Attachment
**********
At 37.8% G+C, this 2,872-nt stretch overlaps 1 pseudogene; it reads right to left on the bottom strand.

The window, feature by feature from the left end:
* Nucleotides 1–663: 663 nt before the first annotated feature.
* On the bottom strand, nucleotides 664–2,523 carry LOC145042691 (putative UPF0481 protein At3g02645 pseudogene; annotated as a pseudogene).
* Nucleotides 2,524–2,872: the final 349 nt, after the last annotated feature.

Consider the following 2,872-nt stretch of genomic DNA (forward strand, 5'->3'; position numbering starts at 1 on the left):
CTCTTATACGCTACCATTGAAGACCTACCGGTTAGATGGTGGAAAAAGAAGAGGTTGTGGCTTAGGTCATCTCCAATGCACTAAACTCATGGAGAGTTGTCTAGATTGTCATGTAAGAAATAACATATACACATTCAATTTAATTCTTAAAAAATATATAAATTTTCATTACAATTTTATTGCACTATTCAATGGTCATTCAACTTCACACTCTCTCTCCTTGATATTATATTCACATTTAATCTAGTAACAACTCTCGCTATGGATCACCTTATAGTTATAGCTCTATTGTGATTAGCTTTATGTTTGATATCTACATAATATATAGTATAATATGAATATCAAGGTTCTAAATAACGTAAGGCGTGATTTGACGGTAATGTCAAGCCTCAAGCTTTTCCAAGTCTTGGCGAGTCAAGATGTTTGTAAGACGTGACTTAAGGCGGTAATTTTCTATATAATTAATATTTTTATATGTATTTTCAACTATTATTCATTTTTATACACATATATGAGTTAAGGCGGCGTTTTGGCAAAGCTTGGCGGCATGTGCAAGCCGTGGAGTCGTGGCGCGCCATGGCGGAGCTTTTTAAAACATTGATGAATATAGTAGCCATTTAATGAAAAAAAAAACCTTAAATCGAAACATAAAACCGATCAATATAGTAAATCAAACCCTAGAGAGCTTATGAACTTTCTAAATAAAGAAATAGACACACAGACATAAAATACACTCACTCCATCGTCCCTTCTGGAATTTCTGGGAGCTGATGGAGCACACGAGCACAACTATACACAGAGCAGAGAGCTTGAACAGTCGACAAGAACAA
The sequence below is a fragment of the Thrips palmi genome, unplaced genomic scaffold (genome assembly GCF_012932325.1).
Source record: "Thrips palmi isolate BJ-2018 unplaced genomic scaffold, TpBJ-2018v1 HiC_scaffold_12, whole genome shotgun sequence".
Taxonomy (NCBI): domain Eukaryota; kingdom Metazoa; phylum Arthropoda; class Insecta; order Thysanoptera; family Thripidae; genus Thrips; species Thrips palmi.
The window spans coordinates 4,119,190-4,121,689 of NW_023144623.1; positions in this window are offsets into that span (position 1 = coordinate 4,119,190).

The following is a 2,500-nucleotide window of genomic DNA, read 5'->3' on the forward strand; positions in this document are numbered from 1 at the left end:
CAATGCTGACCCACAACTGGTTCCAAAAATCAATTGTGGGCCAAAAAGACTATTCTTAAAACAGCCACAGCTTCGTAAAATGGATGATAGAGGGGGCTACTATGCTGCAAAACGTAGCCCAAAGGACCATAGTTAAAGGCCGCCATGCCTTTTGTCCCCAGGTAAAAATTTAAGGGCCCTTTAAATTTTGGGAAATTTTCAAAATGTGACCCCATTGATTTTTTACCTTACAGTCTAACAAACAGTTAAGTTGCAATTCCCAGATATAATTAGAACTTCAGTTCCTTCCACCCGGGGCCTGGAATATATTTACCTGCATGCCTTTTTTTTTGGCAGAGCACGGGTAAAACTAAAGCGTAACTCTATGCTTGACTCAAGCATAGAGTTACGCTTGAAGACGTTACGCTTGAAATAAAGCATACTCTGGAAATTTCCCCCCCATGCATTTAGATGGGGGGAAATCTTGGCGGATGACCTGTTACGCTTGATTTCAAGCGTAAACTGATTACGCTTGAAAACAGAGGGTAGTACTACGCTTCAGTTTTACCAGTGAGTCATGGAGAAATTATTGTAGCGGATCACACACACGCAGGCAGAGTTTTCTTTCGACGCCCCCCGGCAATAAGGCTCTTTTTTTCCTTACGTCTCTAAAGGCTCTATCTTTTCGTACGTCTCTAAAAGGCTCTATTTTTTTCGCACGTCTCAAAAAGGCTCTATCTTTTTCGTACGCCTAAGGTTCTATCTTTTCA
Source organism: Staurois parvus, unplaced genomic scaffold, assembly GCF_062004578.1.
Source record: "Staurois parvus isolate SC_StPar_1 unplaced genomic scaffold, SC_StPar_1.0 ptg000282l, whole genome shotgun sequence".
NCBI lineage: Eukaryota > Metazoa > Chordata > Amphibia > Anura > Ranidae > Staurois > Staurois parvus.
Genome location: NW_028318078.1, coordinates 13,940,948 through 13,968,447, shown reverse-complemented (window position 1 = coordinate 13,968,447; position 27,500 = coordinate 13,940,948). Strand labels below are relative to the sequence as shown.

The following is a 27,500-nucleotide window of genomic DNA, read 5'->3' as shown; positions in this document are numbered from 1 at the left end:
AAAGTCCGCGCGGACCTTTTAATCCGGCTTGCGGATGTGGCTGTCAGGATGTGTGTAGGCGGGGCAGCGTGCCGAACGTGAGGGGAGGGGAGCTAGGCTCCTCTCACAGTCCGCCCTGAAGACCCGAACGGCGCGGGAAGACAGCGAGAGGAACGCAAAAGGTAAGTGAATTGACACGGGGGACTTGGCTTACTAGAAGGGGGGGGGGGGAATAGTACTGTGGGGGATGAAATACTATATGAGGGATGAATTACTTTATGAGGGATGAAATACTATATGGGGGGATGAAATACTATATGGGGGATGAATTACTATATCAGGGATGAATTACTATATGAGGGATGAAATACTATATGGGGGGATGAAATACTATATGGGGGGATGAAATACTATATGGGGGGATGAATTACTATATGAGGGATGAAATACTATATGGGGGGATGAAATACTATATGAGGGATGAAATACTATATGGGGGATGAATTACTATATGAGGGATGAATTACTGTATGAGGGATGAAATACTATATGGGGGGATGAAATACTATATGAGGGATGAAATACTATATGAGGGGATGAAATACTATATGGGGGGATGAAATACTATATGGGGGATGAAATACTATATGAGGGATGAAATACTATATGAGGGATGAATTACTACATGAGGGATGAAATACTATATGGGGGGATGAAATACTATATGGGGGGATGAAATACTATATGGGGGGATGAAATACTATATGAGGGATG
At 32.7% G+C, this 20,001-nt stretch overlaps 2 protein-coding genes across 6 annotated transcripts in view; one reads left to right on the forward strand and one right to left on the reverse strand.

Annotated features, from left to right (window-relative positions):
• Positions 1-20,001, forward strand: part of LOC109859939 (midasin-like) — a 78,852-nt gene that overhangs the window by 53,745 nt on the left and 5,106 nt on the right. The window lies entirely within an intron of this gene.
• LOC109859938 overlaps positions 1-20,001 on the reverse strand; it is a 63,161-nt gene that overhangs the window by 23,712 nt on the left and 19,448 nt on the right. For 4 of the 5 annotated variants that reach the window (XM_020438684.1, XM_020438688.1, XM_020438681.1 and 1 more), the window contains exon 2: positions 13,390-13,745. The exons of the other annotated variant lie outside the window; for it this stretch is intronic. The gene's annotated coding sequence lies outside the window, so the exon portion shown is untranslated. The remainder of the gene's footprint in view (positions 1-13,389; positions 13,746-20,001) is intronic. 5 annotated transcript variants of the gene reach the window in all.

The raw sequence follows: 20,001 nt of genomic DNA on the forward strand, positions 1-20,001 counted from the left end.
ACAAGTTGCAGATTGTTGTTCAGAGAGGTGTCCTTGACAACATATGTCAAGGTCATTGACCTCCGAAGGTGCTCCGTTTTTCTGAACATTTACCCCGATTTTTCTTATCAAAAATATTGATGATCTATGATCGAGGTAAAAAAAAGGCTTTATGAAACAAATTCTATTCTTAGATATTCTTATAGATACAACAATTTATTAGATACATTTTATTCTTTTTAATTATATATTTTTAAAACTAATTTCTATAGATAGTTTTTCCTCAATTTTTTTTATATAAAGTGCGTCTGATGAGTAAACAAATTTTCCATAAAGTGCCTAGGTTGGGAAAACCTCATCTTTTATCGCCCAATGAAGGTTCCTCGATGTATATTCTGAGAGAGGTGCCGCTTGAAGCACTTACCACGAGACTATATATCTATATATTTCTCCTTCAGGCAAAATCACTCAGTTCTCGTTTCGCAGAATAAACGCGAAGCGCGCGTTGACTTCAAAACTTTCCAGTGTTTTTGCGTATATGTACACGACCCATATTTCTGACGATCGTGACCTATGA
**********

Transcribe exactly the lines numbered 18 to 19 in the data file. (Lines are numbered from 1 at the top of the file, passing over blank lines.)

The following is a 27,500-nucleotide window of genomic DNA, read 5'->3' as shown; positions in this document are numbered from 1 at the left end:
AAAGTCCGCGCGGACCTTTTAATCCGGCTTGCGGATGTGGCTGTCAGGATGTGTGTAGGCGGGGCAGCGTGCCGAACGTGAGGGGAGGGGAGCTAGGCTCCTCTCACAGTCCGCCCTGAAGACCCGAACGGCGCGGGAAGACAGCGAGAGGAACGCAAAAGGTAAGTGAATTGACACGGGGGACTTGGCTTACTAGAAGGGGGGGGGGGGAATAGTACTGTGGGGGATGAAATACTATATGAGGGATGAATTACTTTATGAGGGATGAAATACTATATGGGGGGATGAAATACTATATGGGGGATGAATTACTATATCAGGGATGAATTACTATATGAGGGATGAAATACTATATGGGGGGATGAAATACTATATGGGGGGATGAAATACTATATGGGGGGATGAATTACTATATGAGGGATGAAATACTATATGGGGGGATGAAATACTATATGAGGGATGAAATACTATATGGGGGATGAATTACTATATGAGGGATGAATTACTGTATGAGGGATGAAATACTATATGGGGGGATGAAATACTATATGAGGGATGAAATACTATATGAGGGGATGAAATACTATATGGGGGGATGAAATACTATATGGGGGATGAAATACTATATGAGGGATGAAATACTATATGAGGGATGAATTACTACATGAGGGATGAAATACTATATGGGGGGATGAAATACTATATGGGGGGATGAAATACTATATGGGGGGATGAAATACTATATGAGGGATG